Global connections foster curiosity to learn about, learn with and learn through cultures, languages, people and places within our local and global communities.
What are global connections?
Global connections encourage learners to build and maintain learning relationships with students, teachers, schools and experts from cultures and geographical contexts other than their own. By working together on shared learning experiences and learning opportunities, global connections serve as a powerful way to teach young people how to work collaboratively to resolve global challenges.
This tohu (icon) represents global connections. Building global connections values the diversity within our shared humanity.
The large blue triangle holds the collective relationship, while the small teal triangles represent the coming together of many people. The small yellow triangles represent the individual (rangatahi or young person) who is centred within this huge collective.
Why is it important to build global connections?
Building global connections nurtures an understanding and appreciation of diversity, inclusion, intercultural awareness, intercultural communication and intercultural learning. Through building global connections, learners are equipped with the skills, knowledge and understandings to effectively communicate and collaborate in culturally inclusive and responsive ways.
Relationships that centre around common purpose and authentic learning experiences teach learners how to consider the experiences, perspectives and world view of others when responding to global challenges. Global connections support young people to learn about, learn with and learn through cultures within their local and global communities.
Learning about culture teaches young people about cultural practices, customs, traditions, languages, geographical contexts and environments.
Learning with culture supports the development of intercultural awareness and understanding by supporting young people to collaborate in authentic and meaningful learning experiences.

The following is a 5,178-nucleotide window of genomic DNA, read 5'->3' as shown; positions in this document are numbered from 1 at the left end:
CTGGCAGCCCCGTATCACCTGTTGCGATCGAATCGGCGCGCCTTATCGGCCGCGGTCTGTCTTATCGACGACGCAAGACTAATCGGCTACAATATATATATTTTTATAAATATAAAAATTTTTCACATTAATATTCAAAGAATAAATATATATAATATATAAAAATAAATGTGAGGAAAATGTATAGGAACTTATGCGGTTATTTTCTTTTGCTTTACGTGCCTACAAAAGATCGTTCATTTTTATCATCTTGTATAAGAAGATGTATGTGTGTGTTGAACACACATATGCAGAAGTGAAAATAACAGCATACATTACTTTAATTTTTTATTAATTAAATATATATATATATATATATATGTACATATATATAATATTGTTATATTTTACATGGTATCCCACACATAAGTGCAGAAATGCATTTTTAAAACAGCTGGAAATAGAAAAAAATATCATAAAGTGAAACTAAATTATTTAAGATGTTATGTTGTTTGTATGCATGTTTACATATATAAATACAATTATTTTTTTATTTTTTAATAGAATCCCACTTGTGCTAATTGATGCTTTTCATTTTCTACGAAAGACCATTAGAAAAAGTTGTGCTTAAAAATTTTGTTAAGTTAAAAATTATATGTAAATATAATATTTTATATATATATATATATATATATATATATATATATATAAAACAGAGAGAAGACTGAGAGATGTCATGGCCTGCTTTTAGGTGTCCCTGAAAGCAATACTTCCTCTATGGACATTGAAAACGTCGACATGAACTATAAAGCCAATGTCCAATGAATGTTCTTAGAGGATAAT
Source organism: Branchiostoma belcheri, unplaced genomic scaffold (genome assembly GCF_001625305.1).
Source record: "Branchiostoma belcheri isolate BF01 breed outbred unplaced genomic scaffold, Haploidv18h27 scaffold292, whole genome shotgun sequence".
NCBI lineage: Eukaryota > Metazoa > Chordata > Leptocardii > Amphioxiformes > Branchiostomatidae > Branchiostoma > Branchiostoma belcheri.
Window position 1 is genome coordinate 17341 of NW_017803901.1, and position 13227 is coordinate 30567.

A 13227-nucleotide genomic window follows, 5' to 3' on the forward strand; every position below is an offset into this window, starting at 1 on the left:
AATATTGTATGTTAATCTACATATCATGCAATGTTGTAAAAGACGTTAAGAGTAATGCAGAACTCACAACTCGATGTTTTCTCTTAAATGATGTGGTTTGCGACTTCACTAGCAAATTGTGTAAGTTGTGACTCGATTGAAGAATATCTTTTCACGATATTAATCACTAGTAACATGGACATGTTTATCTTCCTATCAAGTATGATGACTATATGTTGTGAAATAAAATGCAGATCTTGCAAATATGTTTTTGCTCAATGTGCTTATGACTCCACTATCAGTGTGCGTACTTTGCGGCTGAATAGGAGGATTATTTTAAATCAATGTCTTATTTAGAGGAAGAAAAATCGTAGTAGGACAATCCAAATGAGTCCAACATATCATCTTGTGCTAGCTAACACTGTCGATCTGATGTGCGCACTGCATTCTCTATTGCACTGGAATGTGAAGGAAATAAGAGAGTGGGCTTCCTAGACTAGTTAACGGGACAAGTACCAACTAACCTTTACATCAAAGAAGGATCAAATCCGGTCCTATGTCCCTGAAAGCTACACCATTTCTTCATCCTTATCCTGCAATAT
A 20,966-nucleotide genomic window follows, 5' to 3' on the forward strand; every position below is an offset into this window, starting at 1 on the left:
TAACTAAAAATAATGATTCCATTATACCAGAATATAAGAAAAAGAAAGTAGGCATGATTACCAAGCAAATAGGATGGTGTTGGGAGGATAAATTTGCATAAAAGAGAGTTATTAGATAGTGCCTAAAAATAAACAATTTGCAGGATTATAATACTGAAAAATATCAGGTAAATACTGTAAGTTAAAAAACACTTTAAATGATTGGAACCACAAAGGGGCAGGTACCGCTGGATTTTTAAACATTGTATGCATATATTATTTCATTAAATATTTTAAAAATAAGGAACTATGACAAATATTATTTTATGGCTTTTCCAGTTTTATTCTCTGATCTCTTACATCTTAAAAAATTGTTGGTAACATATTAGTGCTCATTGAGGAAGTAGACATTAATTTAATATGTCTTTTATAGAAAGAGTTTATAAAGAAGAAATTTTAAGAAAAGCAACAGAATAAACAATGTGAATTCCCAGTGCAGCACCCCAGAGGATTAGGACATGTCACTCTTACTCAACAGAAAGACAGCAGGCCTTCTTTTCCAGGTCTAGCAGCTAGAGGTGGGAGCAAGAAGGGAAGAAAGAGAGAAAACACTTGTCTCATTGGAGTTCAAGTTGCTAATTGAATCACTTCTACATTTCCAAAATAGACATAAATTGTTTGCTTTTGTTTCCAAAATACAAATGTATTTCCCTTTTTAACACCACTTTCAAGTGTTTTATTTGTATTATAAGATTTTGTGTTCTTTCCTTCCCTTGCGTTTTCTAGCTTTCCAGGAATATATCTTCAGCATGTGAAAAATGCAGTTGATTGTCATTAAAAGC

Learning through culture encourages young people to participate in meaningful and shared cultural experiences to gain a deeper and nuanced understanding of cultural practices, world views and perspectives.
Building global connections within local community
Aotearoa New Zealand is a multicultural society with strong bicultural foundations, and this diversity is reflected in our school communities. This offers a valuable opportunity for schools, teachers and young people to learn from the rich cultural knowledge, skills and expertise held by families and cultural and ethnic groups within the school community.
Learning languages enables young people to understand the role that language plays in shaping our world. It also encourages learners to experience the integral relationship between language, culture and identity. Through learning languages, young people develop the ability to think in new ways, ask different kinds of questions and gain a deeper understanding of the local and global communities in which they live.
This clip showcases how learning languages is intentionally integrated throughout the school curriculum at Oropi School. Through an intercultural learning and teaching programme, students learn about culture and language while also challenging their own assumptions and bias.
Building global connections beyond Aotearoa
Building global connections also encourages learners to build connections beyond Aotearoa New Zealand. Our unique geographical positioning within the Asia-Pacific region gives learners the opportunity to build global connections within our geographical neighbourhood. This encourages young people to learn more about the countries, cultures and languages of the Asia-Pacific region. Building global connections within our geographical backyard helps learners to value the aspirations and values we have for our shared humanity while appreciating our social, cultural and geographical differences and specificities.
Building learner-to-learner relationships across countries is most effective when young people can collaborate on authentic projects that address similar issues and challenges within our own backyards (e.g. climate change, pandemic, natural disasters, Indigenous rights). By working together, young people can learn about each other’s cultural and geographical contexts as well as develop language and intercultural communication skills. This clip showcases how Oropi School integrates global connections throughout their school curriculum. While building global connections takes time, effort and creative timetabling, this clip highlights the transformational learning opportunities for young people.